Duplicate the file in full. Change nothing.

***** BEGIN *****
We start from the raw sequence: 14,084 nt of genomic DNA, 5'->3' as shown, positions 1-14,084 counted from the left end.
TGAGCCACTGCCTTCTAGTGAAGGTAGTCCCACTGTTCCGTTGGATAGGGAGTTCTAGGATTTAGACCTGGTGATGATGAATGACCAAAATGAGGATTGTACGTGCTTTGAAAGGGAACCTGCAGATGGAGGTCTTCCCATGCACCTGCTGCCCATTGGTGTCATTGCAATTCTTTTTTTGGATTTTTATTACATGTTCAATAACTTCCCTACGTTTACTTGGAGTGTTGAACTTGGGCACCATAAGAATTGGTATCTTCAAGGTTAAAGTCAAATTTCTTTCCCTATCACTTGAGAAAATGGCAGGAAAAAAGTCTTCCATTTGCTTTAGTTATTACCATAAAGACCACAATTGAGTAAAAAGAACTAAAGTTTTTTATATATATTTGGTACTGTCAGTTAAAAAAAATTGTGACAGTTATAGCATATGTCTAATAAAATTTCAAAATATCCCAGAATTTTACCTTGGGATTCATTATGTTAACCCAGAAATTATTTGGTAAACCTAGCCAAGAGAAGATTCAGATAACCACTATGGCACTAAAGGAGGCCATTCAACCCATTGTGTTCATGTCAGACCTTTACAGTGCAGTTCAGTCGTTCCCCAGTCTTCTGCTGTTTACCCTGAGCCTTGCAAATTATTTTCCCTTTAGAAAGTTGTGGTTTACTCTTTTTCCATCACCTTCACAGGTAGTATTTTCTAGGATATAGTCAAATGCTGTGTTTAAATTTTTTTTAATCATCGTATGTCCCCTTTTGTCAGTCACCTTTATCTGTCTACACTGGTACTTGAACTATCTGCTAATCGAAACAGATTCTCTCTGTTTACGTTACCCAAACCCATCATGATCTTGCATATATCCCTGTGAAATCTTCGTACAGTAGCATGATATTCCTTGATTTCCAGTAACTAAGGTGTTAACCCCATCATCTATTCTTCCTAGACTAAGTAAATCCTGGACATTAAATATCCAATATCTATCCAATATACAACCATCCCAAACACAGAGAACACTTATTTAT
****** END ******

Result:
We start from the raw sequence: 14,084 nt of genomic DNA, 5'->3' as shown, positions 1-14,084 counted from the left end.
TGAGCCACTGCCTTCTAGTGAAGGTAGTCCCACTGTTCCGTTGGATAGGGAGTTCTAGGATTTAGACCTGGTGATGATGAATGACCAAAATGAGGATTGTACGTGCTTTGAAAGGGAACCTGCAGATGGAGGTCTTCCCATGCACCTGCTGCCCATTGGTGTCATTGCAATTCTTTTTTTGGATTTTTATTACATGTTCAATAACTTCCCTACGTTTACTTGGAGTGTTGAACTTGGGCACCATAAGAATTGGTATCTTCAAGGTTAAAGTCAAATTTCTTTCCCTATCACTTGAGAAAATGGCAGGAAAAAAGTCTTCCATTTGCTTTAGTTATTACCATAAAGACCACAATTGAGTAAAAAGAACTAAAGTTTTTTATATATATTTGGTACTGTCAGTTAAAAAAAATTGTGACAGTTATAGCATATGTCTAATAAAATTTCAAAATATCCCAGAATTTTACCTTGGGATTCATTATGTTAACCCAGAAATTATTTGGTAAACCTAGCCAAGAGAAGATTCAGATAACCACTATGGCACTAAAGGAGGCCATTCAACCCATTGTGTTCATGTCAGACCTTTACAGTGCAGTTCAGTCGTTCCCCAGTCTTCTGCTGTTTACCCTGAGCCTTGCAAATTATTTTCCCTTTAGAAAGTTGTGGTTTACTCTTTTTCCATCACCTTCACAGGTAGTATTTTCTAGGATATAGTCAAATGCTGTGTTTAAATTTTTTTTAATCATCGTATGTCCCCTTTTGTCAGTCACCTTTATCTGTCTACACTGGTACTTGAACTATCTGCTAATCGAAACAGATTCTCTCTGTTTACGTTACCCAAACCCATCATGATCTTGCATATATCCCTGTGAAATCTTCGTACAGTAGCATGATATTCCTTGATTTCCAGTAACTAAGGTGTTAACCCCATCATCTATTCTTCCTAGACTAAGTAAATCCTGGACATTAAATATCCAATATCTATCCAATATACAACCATCCCAAACACAGAGAACACTTATTTAT